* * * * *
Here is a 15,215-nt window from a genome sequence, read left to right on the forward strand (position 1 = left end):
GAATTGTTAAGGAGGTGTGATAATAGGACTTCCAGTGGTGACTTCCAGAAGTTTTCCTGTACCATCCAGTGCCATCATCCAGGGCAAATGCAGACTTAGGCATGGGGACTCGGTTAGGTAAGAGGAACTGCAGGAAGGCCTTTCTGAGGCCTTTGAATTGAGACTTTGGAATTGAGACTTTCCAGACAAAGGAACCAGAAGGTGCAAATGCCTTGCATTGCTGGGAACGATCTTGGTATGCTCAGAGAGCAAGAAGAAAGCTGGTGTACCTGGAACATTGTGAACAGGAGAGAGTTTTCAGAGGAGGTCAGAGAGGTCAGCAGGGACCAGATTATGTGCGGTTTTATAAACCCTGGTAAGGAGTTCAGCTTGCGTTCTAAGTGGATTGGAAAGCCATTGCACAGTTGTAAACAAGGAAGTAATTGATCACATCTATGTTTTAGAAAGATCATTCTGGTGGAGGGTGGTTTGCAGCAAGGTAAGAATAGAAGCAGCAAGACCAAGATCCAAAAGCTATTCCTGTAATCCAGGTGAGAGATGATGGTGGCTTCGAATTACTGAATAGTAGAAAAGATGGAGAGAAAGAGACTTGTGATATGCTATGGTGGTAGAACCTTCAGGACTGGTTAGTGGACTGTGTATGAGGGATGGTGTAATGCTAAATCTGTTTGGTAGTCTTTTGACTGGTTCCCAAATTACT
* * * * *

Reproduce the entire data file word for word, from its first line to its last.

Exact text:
Here is a 15,215-nt window from a genome sequence, read left to right on the forward strand (position 1 = left end):
GAATTGTTAAGGAGGTGTGATAATAGGACTTCCAGTGGTGACTTCCAGAAGTTTTCCTGTACCATCCAGTGCCATCATCCAGGGCAAATGCAGACTTAGGCATGGGGACTCGGTTAGGTAAGAGGAACTGCAGGAAGGCCTTTCTGAGGCCTTTGAATTGAGACTTTGGAATTGAGACTTTCCAGACAAAGGAACCAGAAGGTGCAAATGCCTTGCATTGCTGGGAACGATCTTGGTATGCTCAGAGAGCAAGAAGAAAGCTGGTGTACCTGGAACATTGTGAACAGGAGAGAGTTTTCAGAGGAGGTCAGAGAGGTCAGCAGGGACCAGATTATGTGCGGTTTTATAAACCCTGGTAAGGAGTTCAGCTTGCGTTCTAAGTGGATTGGAAAGCCATTGCACAGTTGTAAACAAGGAAGTAATTGATCACATCTATGTTTTAGAAAGATCATTCTGGTGGAGGGTGGTTTGCAGCAAGGTAAGAATAGAAGCAGCAAGACCAAGATCCAAAAGCTATTCCTGTAATCCAGGTGAGAGATGATGGTGGCTTCGAATTACTGAATAGTAGAAAAGATGGAGAGAAAGAGACTTGTGATATGCTATGGTGGTAGAACCTTCAGGACTGGTTAGTGGACTGTGTATGAGGGATGGTGTAATGCTAAATCTGTTTGGTAGTCTTTTGACTGGTTCCCAAATTACT